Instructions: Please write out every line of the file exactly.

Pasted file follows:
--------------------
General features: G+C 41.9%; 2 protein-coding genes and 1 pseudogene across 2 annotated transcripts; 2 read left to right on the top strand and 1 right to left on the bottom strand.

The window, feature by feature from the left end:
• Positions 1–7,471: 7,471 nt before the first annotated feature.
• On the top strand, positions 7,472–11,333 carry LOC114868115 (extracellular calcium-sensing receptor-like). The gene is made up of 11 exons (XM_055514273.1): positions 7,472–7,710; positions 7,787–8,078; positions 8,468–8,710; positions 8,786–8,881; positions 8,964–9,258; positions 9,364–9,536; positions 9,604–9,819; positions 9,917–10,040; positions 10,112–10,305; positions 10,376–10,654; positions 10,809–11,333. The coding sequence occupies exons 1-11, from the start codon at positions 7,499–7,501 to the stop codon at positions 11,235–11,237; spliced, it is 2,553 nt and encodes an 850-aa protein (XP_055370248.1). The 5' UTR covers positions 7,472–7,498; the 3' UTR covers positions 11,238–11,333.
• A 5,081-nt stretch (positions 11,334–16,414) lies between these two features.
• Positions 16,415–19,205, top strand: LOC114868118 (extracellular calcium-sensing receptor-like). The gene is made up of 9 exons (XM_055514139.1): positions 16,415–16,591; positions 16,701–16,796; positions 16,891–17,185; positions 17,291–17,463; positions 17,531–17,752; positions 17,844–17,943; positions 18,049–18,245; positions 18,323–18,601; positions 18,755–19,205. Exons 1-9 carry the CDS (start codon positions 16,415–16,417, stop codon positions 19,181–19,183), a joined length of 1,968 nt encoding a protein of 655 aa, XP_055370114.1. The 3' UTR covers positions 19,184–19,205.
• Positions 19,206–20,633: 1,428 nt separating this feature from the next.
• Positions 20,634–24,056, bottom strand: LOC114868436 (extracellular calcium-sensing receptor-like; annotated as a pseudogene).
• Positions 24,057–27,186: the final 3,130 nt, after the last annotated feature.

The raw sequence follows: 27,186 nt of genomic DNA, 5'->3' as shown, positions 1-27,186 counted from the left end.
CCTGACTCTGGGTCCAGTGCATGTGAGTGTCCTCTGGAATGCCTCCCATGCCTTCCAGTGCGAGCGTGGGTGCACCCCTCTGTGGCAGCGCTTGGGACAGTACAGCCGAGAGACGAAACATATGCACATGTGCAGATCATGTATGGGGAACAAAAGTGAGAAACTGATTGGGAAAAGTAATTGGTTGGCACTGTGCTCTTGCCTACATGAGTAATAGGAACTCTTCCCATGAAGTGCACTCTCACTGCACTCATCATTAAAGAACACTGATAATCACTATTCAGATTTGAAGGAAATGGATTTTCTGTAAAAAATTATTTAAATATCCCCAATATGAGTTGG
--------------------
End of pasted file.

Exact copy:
General features: G+C 41.9%; 2 protein-coding genes and 1 pseudogene across 2 annotated transcripts; 2 read left to right on the top strand and 1 right to left on the bottom strand.

The window, feature by feature from the left end:
• Positions 1–7,471: 7,471 nt before the first annotated feature.
• On the top strand, positions 7,472–11,333 carry LOC114868115 (extracellular calcium-sensing receptor-like). The gene is made up of 11 exons (XM_055514273.1): positions 7,472–7,710; positions 7,787–8,078; positions 8,468–8,710; positions 8,786–8,881; positions 8,964–9,258; positions 9,364–9,536; positions 9,604–9,819; positions 9,917–10,040; positions 10,112–10,305; positions 10,376–10,654; positions 10,809–11,333. The coding sequence occupies exons 1-11, from the start codon at positions 7,499–7,501 to the stop codon at positions 11,235–11,237; spliced, it is 2,553 nt and encodes an 850-aa protein (XP_055370248.1). The 5' UTR covers positions 7,472–7,498; the 3' UTR covers positions 11,238–11,333.
• A 5,081-nt stretch (positions 11,334–16,414) lies between these two features.
• Positions 16,415–19,205, top strand: LOC114868118 (extracellular calcium-sensing receptor-like). The gene is made up of 9 exons (XM_055514139.1): positions 16,415–16,591; positions 16,701–16,796; positions 16,891–17,185; positions 17,291–17,463; positions 17,531–17,752; positions 17,844–17,943; positions 18,049–18,245; positions 18,323–18,601; positions 18,755–19,205. Exons 1-9 carry the CDS (start codon positions 16,415–16,417, stop codon positions 19,181–19,183), a joined length of 1,968 nt encoding a protein of 655 aa, XP_055370114.1. The 3' UTR covers positions 19,184–19,205.
• Positions 19,206–20,633: 1,428 nt separating this feature from the next.
• Positions 20,634–24,056, bottom strand: LOC114868436 (extracellular calcium-sensing receptor-like; annotated as a pseudogene).
• Positions 24,057–27,186: the final 3,130 nt, after the last annotated feature.

The raw sequence follows: 27,186 nt of genomic DNA, 5'->3' as shown, positions 1-27,186 counted from the left end.
CCTGACTCTGGGTCCAGTGCATGTGAGTGTCCTCTGGAATGCCTCCCATGCCTTCCAGTGCGAGCGTGGGTGCACCCCTCTGTGGCAGCGCTTGGGACAGTACAGCCGAGAGACGAAACATATGCACATGTGCAGATCATGTATGGGGAACAAAAGTGAGAAACTGATTGGGAAAAGTAATTGGTTGGCACTGTGCTCTTGCCTACATGAGTAATAGGAACTCTTCCCATGAAGTGCACTCTCACTGCACTCATCATTAAAGAACACTGATAATCACTATTCAGATTTGAAGGAAATGGATTTTCTGTAAAAAATTATTTAAATATCCCCAATATGAGTTGG